Wed, Jan 27, 2010 - Page 12 News List

Inotera Memories to raise capital via share sale

By Lisa Wang  /  STAFF REPORTER

PC memory chipmaker Inotera Memories Inc’s (華亞科技) parent company, Formosa Group (台塑集團), will subscribe to its latest sale of 640 million new shares, a company executive said yesterday.

The Taoyuan-based Inotera is a joint venture of Nanya Technology Corp (南亞科技), the nation’s largest maker of PC memory chips, or dynamic random access memory (DRAM), and US memory chipmaker Micron Technology Inc.

The new share sale will help the chipmaker raise NT$14.4 billion (US$449.2 million), which Inotera plans to spend on buying new equipment for a technological upgrade. Each share was priced at NT$22.50, the company said in a filing to the Taiwan Stock Exchange earlier this month.

The fundraising plan, which aims to expand capacity, comes as the DRAM industry is recovering from a slump because of oversupply and low demand amid a global economic recession that curtailed PC sales and other electronic devices since late 2008.

“Our major shareholder will support [the fundraising project],” Inotera president Charles Kau (高啟全) said during a luncheon with reporters.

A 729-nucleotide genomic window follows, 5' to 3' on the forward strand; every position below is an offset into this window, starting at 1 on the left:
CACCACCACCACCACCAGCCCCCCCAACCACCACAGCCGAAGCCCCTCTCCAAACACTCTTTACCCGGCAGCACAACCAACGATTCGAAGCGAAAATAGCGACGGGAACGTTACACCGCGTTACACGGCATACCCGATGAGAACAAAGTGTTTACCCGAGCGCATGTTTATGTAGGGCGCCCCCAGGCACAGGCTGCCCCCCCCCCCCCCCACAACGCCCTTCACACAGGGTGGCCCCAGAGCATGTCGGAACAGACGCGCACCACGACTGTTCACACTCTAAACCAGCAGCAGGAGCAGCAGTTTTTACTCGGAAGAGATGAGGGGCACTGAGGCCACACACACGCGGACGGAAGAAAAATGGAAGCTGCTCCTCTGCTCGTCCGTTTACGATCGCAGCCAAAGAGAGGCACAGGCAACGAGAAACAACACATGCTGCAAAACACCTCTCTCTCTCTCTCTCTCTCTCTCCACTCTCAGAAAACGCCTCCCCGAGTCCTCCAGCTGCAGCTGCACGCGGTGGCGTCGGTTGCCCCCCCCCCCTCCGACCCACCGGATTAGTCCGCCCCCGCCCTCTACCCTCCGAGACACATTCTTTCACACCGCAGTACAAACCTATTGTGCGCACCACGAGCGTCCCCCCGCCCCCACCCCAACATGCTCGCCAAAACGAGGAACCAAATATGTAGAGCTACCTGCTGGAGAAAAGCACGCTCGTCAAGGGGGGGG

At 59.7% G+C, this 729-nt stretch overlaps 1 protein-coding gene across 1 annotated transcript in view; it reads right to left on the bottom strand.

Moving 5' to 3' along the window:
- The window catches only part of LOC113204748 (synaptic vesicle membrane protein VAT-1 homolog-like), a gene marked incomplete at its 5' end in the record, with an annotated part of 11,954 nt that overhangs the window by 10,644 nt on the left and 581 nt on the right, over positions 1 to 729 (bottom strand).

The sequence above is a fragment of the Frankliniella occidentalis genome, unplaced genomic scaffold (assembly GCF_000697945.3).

Formosa Group holds a more than 30 percent stake in Inotera primarily through its subsidiary Nanya Technology, which owns the group’s Nanya Plastics Corp (南亞塑膠) and Formosa Taffeta Co (福懋興業).

Investors are expected to make the payment next week, the company said.

Inotera also intends to arrange NT$25 billion in syndicated loans in the first half of this year to fund the purchase of equipment.

This year, Inotera hopes to quadruple its capital spending to NT$52 billion to help it migrate to cost-efficient 50-nanometer and 40-nanometer technologies. Last year, the company spent NT$13.2 billion.

Capital spending could help the company expand production by between 80 percent and 90 percent this year from last year, Inotera said

In contrast with the severe oversupply that plagued chipmakers in recent years years, Kau said the DRAM industry looked stable this year, with no company expected to build a new plant.

On the demand side, Kau said last week that “we are seeing real replacement from corporations for their old PCs and servers.”

PC upgrades, which are expected to take between two and three years to complete, could boost DRAM demand by between 35 percent and 40 percent annually, he said.

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